Jackson Hole, Wyoming
In early November, snow muffled the Teton Range, forcing the elk
down into the valley and a sudden intimacy on all of us. Outside,
a whisper worked in place of a shout and the great peaks had fresh
personality, bold and showy in the coat of the coming season. It was that
best of all times to be breathing air at eight thousand feet in the Rockies:
the few weeks when life is on the cusp of doing something else and the money
has yet to arrive and put everything out of balance.
I spent the morning trying to get closer to Grand Teton, and the evening
gathered in a circle of people who agreed on nothing about the American
West except that we all loved it. The morning had me feeling bouncy, kind
of infatuated. I dropped into Jackson Hole--the old trapper and Indian
refuge, the place where men who smelled of a three-month affair with
campfire smoke would scrub the creosote from their backsides in a thermal
pool--by Boeing 727. Grand Teton is the only national park that has a
large-runway jet airport inside its borders. You don't come over the rim or
through the valley or past a gateway of gray-shirted park rangers as you
enter this home of the natural heritage. It is strictly "Thank you for flying
Delta" when you arrive in the Hole, as many of us do, falling from thirty
thousand feet in an aluminum cylinder carrying a year's supply of yellow
But from there, the generic and interchangeable are left behind. No
billboards. No hotel ads. No digital traffic reminders. Fences around meadows
are made of wood, split and quartered. The signs just outside the airport are
of cedar, with the words carved into the grain; they are polite and trusting in
a way that only the National Park Service among all government agencies
can still get away with. Please do not feed the animals. Stay on the existing
trails. Enjoy your stay. A cynic is paralyzed. Animals? Trails? Enjoy? Are you
talking to me?
I found a trailhead at sixty-seven hundred feet, the ground covered by
seven inches of snow as light as a tuft of bear grass. Wilderness can cleanse
the toxins from a tarred soul, but it takes several days, at least, for the
antidote to work. I was in the instant-immersion phase, trying to recalibrate,
to forget sea level and the mean politics of the season. I had been around
too many county commissioners on rental horses, the cul-de-sac cowboys
mending fences for the cameras with their soft hands. I had seen
enough senators wearing creased jeans, and ministers blessing snow-making
machines. I had heard too many lies about the "Real West," flimflam and
fraud retold as gilded narrative by people whose grandparents took the land
by force and have been draining the public trough ever since to keep it
locked in a peculiar time warp of history. I needed a land without filter or
interpretation--the West, unplugged.
THE SKIES, now clear, were cluttered with ravens, magpies, and
the occasional red-tailed hawk looking for easy prey in the impressionable
snow. Jackson Hole seemed to have everything that has been enshrined
in Indian petroglyph form or frozen on canvas by Charles Russell. The
place was full of charismatic megafauna, as biologists say in moments of
attempted clarity. Bighorn sheep, moose, and mule deer were just starting to
congregate at the lower elevations, joining an occasional bison. And elk,
after six weeks of bugling and strutting, the males with harems of a dozen
cows or more, the females shameless in their provocations, were ready to put
their sexual appetites aside in search of winter range. The celebrity lawyers,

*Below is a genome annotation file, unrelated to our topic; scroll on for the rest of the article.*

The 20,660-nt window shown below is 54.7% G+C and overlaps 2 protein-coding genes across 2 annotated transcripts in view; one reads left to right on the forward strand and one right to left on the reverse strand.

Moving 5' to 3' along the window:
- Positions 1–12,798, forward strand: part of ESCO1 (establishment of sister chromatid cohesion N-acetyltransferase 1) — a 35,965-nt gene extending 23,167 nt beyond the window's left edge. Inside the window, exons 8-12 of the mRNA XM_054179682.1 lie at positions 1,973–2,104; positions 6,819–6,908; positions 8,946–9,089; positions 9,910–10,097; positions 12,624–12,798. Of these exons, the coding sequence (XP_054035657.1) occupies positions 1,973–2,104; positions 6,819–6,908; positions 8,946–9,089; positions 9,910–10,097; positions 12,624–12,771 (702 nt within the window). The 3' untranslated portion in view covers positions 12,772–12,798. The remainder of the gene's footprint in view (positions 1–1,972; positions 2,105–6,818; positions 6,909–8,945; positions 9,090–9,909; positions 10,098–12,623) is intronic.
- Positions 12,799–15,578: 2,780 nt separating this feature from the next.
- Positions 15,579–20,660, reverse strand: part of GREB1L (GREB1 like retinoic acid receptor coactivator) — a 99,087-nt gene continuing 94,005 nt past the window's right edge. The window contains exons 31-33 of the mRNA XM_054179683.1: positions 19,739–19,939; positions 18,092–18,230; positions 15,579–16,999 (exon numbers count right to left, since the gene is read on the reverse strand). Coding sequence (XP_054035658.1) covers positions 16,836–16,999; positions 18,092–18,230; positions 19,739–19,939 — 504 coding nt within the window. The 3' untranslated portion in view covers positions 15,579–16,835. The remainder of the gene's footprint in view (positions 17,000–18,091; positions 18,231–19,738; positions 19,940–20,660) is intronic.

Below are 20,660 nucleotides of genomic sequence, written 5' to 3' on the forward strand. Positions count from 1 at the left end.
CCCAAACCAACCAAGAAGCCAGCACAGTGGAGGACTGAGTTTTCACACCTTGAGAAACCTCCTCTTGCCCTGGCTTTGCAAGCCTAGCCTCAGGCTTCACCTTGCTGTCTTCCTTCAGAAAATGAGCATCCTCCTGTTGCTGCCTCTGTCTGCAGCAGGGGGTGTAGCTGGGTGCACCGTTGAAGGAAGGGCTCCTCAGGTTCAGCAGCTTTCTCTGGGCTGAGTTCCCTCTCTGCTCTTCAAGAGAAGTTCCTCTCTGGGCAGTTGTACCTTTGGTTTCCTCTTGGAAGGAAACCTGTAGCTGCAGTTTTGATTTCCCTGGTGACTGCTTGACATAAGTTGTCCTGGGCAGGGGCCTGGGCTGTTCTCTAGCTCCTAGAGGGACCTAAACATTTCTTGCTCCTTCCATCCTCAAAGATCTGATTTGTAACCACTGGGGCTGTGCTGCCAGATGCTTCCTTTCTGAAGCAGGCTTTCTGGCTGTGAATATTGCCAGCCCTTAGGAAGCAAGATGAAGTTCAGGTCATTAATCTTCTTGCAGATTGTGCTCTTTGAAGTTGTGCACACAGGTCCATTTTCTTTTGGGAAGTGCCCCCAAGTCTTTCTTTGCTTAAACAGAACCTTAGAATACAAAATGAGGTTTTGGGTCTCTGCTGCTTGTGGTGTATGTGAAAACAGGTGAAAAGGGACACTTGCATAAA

ski country socialites, and cowboy industrialists had yet to follow a similiar
migratory pattern; they awaited a signal that it was time for the herd to
The Snake River runs through it, gathering snowmelt from the high
Yellowstone plateau just a spit distance west of the Continental Divide and
sending it all on a slow ride to the Pacific. The ribbons of life, from the
Gros Ventre, Flat Creek, and other streams, support beaver, muskrat, trout, and
the ever-stylish-looking herons, strutting the watery runways with those
I could see flashes of icy gold down below, where the cottonwoods still
held a few leaves. Above me, the great temperamental bulk of Grand Teton,
just under fourteen thousand feet, came out again, lashed by the wind, and
then disappeared behind a cloud wrap. The West is full of mountains
imprinted with pedestrian names. But the French-Canadian fur trappers,
openly lustful, had it right when they named the Tetons for their wet
Looking for a little meadow at the base of the upper Tetons, I got tangled
in my thoughts, and wandered. I came upon a ghost forest from a fire,
black skeletons against the snow. The tips of new growth, saplings barely a
foot high, looked up beneath the standing dead. Clouds swooshed up and
over the summits and then settled in--a hint of menace in a shroud of mist.
I was chilled. My pulse quickened as the wind bristled. Snow fell. I was lost.
And I was home.
INDOORS, we argued. We came from big cities and ranches, reservations
and universities, downtown apartments and desert split-levels.
Some of us rode horses, some of us rode mountain bikes. A few people wore
bolo ties around their necks; others used them for shoelaces. We were
Westerners from Connecticut and Westerners from Wyoming. We were from
moss country and saguaro land. We had among us the strains of nationality
and blood conflict that form the West, the long-conquered and the uneasy
victors: Blackfoot Indians who once dominated a broad swath of north
country; Italian and Irish urbanites whose ancestors were the conscripts that
shot native bison herds as their introductory chore in the West and then
deserted the Army for homesteads or gold; Hispanos with traces of conquistadors
and Zunis in their family lines; Mormons who are still curious.
The topic was "The Next Hundred Years in the American West." We
were the storytellers, unsure to a person what the last hundred years had
been all about. But fenced in by dated metaphors, we were struggling to
find a new story to inhabit, a way to live in a West closer to the truth,